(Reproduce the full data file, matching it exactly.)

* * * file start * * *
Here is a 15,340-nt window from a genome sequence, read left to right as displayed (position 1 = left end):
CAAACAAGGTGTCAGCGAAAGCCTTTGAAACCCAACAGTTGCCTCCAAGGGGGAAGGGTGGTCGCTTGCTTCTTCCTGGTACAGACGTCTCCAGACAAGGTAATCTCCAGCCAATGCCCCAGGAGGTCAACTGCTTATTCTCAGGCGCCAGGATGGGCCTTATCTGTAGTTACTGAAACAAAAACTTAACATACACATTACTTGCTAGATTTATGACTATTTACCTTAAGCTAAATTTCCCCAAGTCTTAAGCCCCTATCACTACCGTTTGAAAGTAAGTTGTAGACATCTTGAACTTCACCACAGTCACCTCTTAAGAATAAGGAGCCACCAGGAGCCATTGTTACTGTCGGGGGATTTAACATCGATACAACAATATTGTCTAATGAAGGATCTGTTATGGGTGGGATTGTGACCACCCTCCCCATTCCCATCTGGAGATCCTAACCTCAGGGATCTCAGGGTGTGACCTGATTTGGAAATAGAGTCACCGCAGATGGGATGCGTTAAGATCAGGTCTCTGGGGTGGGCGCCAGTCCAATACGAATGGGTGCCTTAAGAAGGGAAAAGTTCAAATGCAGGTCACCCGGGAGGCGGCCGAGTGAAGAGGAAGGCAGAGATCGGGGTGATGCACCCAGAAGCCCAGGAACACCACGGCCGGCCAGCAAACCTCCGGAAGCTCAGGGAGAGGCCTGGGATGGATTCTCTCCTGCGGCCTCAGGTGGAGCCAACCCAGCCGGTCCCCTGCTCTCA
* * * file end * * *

Here is a 15,340-nt window from a genome sequence, read left to right as displayed (position 1 = left end):
CAAACAAGGTGTCAGCGAAAGCCTTTGAAACCCAACAGTTGCCTCCAAGGGGGAAGGGTGGTCGCTTGCTTCTTCCTGGTACAGACGTCTCCAGACAAGGTAATCTCCAGCCAATGCCCCAGGAGGTCAACTGCTTATTCTCAGGCGCCAGGATGGGCCTTATCTGTAGTTACTGAAACAAAAACTTAACATACACATTACTTGCTAGATTTATGACTATTTACCTTAAGCTAAATTTCCCCAAGTCTTAAGCCCCTATCACTACCGTTTGAAAGTAAGTTGTAGACATCTTGAACTTCACCACAGTCACCTCTTAAGAATAAGGAGCCACCAGGAGCCATTGTTACTGTCGGGGGATTTAACATCGATACAACAATATTGTCTAATGAAGGATCTGTTATGGGTGGGATTGTGACCACCCTCCCCATTCCCATCTGGAGATCCTAACCTCAGGGATCTCAGGGTGTGACCTGATTTGGAAATAGAGTCACCGCAGATGGGATGCGTTAAGATCAGGTCTCTGGGGTGGGCGCCAGTCCAATACGAATGGGTGCCTTAAGAAGGGAAAAGTTCAAATGCAGGTCACCCGGGAGGCGGCCGAGTGAAGAGGAAGGCAGAGATCGGGGTGATGCACCCAGAAGCCCAGGAACACCACGGCCGGCCAGCAAACCTCCGGAAGCTCAGGGAGAGGCCTGGGATGGATTCTCTCCTGCGGCCTCAGGTGGAGCCAACCCAGCCGGTCCCCTGCTCTCA